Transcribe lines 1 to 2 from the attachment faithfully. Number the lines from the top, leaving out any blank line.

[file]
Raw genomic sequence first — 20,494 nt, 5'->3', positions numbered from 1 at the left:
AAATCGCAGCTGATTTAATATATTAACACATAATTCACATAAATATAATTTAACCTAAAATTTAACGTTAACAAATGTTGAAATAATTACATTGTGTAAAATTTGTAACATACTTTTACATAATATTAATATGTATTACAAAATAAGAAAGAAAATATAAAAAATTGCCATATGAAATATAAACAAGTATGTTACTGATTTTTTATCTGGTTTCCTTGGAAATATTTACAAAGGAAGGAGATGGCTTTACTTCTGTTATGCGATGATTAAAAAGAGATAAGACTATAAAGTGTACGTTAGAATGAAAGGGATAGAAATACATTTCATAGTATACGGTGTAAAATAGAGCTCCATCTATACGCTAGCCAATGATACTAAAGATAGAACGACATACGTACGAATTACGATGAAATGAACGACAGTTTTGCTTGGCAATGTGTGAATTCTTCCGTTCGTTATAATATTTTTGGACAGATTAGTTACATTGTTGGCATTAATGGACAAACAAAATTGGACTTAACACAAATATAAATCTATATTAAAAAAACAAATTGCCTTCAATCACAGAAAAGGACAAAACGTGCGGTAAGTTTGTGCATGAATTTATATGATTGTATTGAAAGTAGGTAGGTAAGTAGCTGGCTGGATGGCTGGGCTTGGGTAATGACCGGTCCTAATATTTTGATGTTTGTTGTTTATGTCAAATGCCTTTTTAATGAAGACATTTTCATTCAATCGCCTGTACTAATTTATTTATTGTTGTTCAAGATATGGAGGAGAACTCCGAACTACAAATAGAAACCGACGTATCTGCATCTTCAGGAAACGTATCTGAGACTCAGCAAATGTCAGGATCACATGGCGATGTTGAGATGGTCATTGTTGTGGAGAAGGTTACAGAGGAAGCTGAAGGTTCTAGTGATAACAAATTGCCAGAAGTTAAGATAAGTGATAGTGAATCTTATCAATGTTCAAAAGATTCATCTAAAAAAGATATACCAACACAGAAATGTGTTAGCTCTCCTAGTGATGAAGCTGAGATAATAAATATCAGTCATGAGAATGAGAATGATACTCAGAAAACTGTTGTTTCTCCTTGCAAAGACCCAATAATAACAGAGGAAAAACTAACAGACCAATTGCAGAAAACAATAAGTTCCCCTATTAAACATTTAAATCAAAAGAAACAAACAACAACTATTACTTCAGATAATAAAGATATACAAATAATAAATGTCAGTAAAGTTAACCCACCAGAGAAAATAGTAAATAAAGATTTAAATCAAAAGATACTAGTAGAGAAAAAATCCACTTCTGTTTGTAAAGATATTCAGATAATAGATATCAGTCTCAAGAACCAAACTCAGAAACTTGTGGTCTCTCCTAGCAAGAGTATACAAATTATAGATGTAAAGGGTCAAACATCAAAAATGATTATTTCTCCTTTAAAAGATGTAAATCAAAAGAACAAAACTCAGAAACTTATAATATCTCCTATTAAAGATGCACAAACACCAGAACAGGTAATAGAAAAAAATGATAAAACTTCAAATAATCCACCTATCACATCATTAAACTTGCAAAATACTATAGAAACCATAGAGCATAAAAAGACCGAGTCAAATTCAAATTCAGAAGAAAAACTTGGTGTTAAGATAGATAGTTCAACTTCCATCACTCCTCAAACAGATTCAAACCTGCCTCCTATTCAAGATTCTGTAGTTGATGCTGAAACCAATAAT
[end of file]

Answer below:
Raw genomic sequence first — 20,494 nt, 5'->3', positions numbered from 1 at the left:
AAATCGCAGCTGATTTAATATATTAACACATAATTCACATAAATATAATTTAACCTAAAATTTAACGTTAACAAATGTTGAAATAATTACATTGTGTAAAATTTGTAACATACTTTTACATAATATTAATATGTATTACAAAATAAGAAAGAAAATATAAAAAATTGCCATATGAAATATAAACAAGTATGTTACTGATTTTTTATCTGGTTTCCTTGGAAATATTTACAAAGGAAGGAGATGGCTTTACTTCTGTTATGCGATGATTAAAAAGAGATAAGACTATAAAGTGTACGTTAGAATGAAAGGGATAGAAATACATTTCATAGTATACGGTGTAAAATAGAGCTCCATCTATACGCTAGCCAATGATACTAAAGATAGAACGACATACGTACGAATTACGATGAAATGAACGACAGTTTTGCTTGGCAATGTGTGAATTCTTCCGTTCGTTATAATATTTTTGGACAGATTAGTTACATTGTTGGCATTAATGGACAAACAAAATTGGACTTAACACAAATATAAATCTATATTAAAAAAACAAATTGCCTTCAATCACAGAAAAGGACAAAACGTGCGGTAAGTTTGTGCATGAATTTATATGATTGTATTGAAAGTAGGTAGGTAAGTAGCTGGCTGGATGGCTGGGCTTGGGTAATGACCGGTCCTAATATTTTGATGTTTGTTGTTTATGTCAAATGCCTTTTTAATGAAGACATTTTCATTCAATCGCCTGTACTAATTTATTTATTGTTGTTCAAGATATGGAGGAGAACTCCGAACTACAAATAGAAACCGACGTATCTGCATCTTCAGGAAACGTATCTGAGACTCAGCAAATGTCAGGATCACATGGCGATGTTGAGATGGTCATTGTTGTGGAGAAGGTTACAGAGGAAGCTGAAGGTTCTAGTGATAACAAATTGCCAGAAGTTAAGATAAGTGATAGTGAATCTTATCAATGTTCAAAAGATTCATCTAAAAAAGATATACCAACACAGAAATGTGTTAGCTCTCCTAGTGATGAAGCTGAGATAATAAATATCAGTCATGAGAATGAGAATGATACTCAGAAAACTGTTGTTTCTCCTTGCAAAGACCCAATAATAACAGAGGAAAAACTAACAGACCAATTGCAGAAAACAATAAGTTCCCCTATTAAACATTTAAATCAAAAGAAACAAACAACAACTATTACTTCAGATAATAAAGATATACAAATAATAAATGTCAGTAAAGTTAACCCACCAGAGAAAATAGTAAATAAAGATTTAAATCAAAAGATACTAGTAGAGAAAAAATCCACTTCTGTTTGTAAAGATATTCAGATAATAGATATCAGTCTCAAGAACCAAACTCAGAAACTTGTGGTCTCTCCTAGCAAGAGTATACAAATTATAGATGTAAAGGGTCAAACATCAAAAATGATTATTTCTCCTTTAAAAGATGTAAATCAAAAGAACAAAACTCAGAAACTTATAATATCTCCTATTAAAGATGCACAAACACCAGAACAGGTAATAGAAAAAAATGATAAAACTTCAAATAATCCACCTATCACATCATTAAACTTGCAAAATACTATAGAAACCATAGAGCATAAAAAGACCGAGTCAAATTCAAATTCAGAAGAAAAACTTGGTGTTAAGATAGATAGTTCAACTTCCATCACTCCTCAAACAGATTCAAACCTGCCTCCTATTCAAGATTCTGTAGTTGATGCTGAAACCAATAAT